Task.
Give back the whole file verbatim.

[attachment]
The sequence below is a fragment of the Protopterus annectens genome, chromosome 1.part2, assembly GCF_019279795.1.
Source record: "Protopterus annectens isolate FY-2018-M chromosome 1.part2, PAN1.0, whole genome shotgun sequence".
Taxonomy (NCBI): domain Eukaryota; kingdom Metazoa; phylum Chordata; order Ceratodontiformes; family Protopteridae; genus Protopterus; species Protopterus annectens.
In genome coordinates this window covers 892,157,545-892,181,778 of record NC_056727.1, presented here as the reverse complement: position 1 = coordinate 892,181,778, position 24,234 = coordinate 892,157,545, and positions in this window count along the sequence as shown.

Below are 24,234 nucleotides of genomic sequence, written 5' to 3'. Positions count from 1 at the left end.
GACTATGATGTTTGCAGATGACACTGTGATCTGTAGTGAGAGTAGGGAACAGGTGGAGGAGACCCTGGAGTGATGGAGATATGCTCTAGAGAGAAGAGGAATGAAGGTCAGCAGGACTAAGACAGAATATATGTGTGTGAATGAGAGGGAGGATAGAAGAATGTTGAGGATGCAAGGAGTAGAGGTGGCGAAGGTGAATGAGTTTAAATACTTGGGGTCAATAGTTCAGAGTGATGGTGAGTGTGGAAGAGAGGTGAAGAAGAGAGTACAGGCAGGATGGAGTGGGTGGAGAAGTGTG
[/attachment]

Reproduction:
The sequence below is a fragment of the Protopterus annectens genome, chromosome 1.part2, assembly GCF_019279795.1.
Source record: "Protopterus annectens isolate FY-2018-M chromosome 1.part2, PAN1.0, whole genome shotgun sequence".
Taxonomy (NCBI): domain Eukaryota; kingdom Metazoa; phylum Chordata; order Ceratodontiformes; family Protopteridae; genus Protopterus; species Protopterus annectens.
In genome coordinates this window covers 892,157,545-892,181,778 of record NC_056727.1, presented here as the reverse complement: position 1 = coordinate 892,181,778, position 24,234 = coordinate 892,157,545, and positions in this window count along the sequence as shown.

Below are 24,234 nucleotides of genomic sequence, written 5' to 3'. Positions count from 1 at the left end.
GACTATGATGTTTGCAGATGACACTGTGATCTGTAGTGAGAGTAGGGAACAGGTGGAGGAGACCCTGGAGTGATGGAGATATGCTCTAGAGAGAAGAGGAATGAAGGTCAGCAGGACTAAGACAGAATATATGTGTGTGAATGAGAGGGAGGATAGAAGAATGTTGAGGATGCAAGGAGTAGAGGTGGCGAAGGTGAATGAGTTTAAATACTTGGGGTCAATAGTTCAGAGTGATGGTGAGTGTGGAAGAGAGGTGAAGAAGAGAGTACAGGCAGGATGGAGTGGGTGGAGAAGTGTG